Security Tight, Congo to Release Vote

Security Tight, Congo to Release Vote

KINSHASA, Congo (AP) -- Anti-riot police with water cannon and armored vehicles surrounded Congo's electoral commission on Wednesday ahead of the delayed announcement of the results of the presidential election.

Residents of the capital, Kinshasa, called the heavy security presence a bad sign, with some recalling the violence that followed past disputed elections.

It "may be a message that the publication (of the results) won't meet the expectations of the Congolese people," resident John Kabamba said.

The first results could be announced as early as Wednesday. Police installed metal barriers and blocked traffic outside the electoral commission as it continued meetings that began late Tuesday to discuss the results compiled so far.

The preliminary results of the Dec. 30 vote had been expected on Sunday, but the commission indefinitely delayed its announcement, to the frustration and growing suspicion of many Congolese. Some said the delay is allowing manipulation in favor of the ruling party.

"Seeing all these barriers, it proves that (the commission) doesn't need or doesn't want to give us the name of the person who was elected," said Kinshasa resident Beni Babutu.

The vast, mineral-rich Central African country is choosing a successor to departing President Joseph Kabila, in power since 2001. He backs ruling party candidate Emmanuel Ramazani Shadary, who is under European Union sanctions for a crackdown on Congolese protesting two years of election delays while he was interior minister.

Leading opposition candidate Martin Fayulu, a Kinshasa lawmaker and businessman, has urged the electoral commission to announce the true results as quickly as possible and warned it not to "play with fire, it is very dangerous." He said the delay is to "fudge the results" and warned that his coalition would release its own figures if the official ones are in doubt.

Spokesmen for both Shadary and the other top opposition candidate, Felix Tshisekedi, have indicated that their candidates won. Tshisekedi's party on Tuesday called him the "presumed winner" and indicated that he has had contact with Kabila "to prepare a peaceful and civilized transfer of power."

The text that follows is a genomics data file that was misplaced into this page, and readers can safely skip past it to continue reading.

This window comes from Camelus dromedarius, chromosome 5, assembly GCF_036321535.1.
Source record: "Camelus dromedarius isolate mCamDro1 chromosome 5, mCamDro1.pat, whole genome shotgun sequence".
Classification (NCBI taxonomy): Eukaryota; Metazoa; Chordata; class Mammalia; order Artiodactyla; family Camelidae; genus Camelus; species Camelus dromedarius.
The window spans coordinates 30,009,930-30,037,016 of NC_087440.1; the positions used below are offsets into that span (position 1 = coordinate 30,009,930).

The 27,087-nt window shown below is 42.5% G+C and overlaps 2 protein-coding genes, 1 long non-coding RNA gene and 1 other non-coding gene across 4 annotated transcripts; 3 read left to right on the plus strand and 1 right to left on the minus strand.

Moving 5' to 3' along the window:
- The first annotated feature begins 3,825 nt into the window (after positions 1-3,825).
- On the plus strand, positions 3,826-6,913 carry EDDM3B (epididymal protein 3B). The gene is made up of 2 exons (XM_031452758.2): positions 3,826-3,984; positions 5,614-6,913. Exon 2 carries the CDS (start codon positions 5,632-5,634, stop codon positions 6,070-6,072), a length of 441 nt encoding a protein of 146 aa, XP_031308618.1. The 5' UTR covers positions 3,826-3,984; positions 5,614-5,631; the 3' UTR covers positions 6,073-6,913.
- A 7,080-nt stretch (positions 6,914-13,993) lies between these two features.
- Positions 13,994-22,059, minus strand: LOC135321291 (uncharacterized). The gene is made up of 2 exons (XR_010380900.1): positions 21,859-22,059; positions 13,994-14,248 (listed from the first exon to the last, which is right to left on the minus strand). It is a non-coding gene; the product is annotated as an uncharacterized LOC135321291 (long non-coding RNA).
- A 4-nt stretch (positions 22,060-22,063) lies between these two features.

Kabila adviser Kikaya Bin Karubi, however, denied any such contact.

The government has cut internet service since the day after the election to prevent speculation on social media about who won, and blocked some radio stations.

The United States, African Union, European Union and others have urged Congo's government to make sure the election results conform to the will of the people. Western pressure likely has little effect, however, as Congo's government has rejected what it calls interference and expelled the EU ambassador days before the vote. Western election observers were not invited.

Many have seen this election as Congo's first chance at a democratic, peaceful transfer of power since independence in 1960. But one Congolese election observer group, Symocel, on Tuesday reported "major irregularities" including the disappearance of envelopes containing results from nearly 120 polling stations in Kinshasa, an opposition stronghold.

Congo's powerful Catholic Church has said it found a clear winner from data compiled by its 40,000 observers deployed to all polling stations. Voting regulations prohibit anyone but the electoral commission from announcing results. The church has urged the commission to announce accurate ones.

Congo's ruling party responded angrily, calling the church's announcement "anarchist," and the electoral commission accused the church of "preparing an uprising." The church replied by saying that only the release of false results would incite an uprising.

Electoral commission president Corneille Nangaa has said authorities were aware that "this process has always been surrounded by distrust."

He blamed the delay on opposition parties' insistence that results be counted by hand and not transmitted electronically via voting machines, which Congo used for the first time. The machines were the focus of much concern, with the opposition and observers saying they could open the door to manipulating results.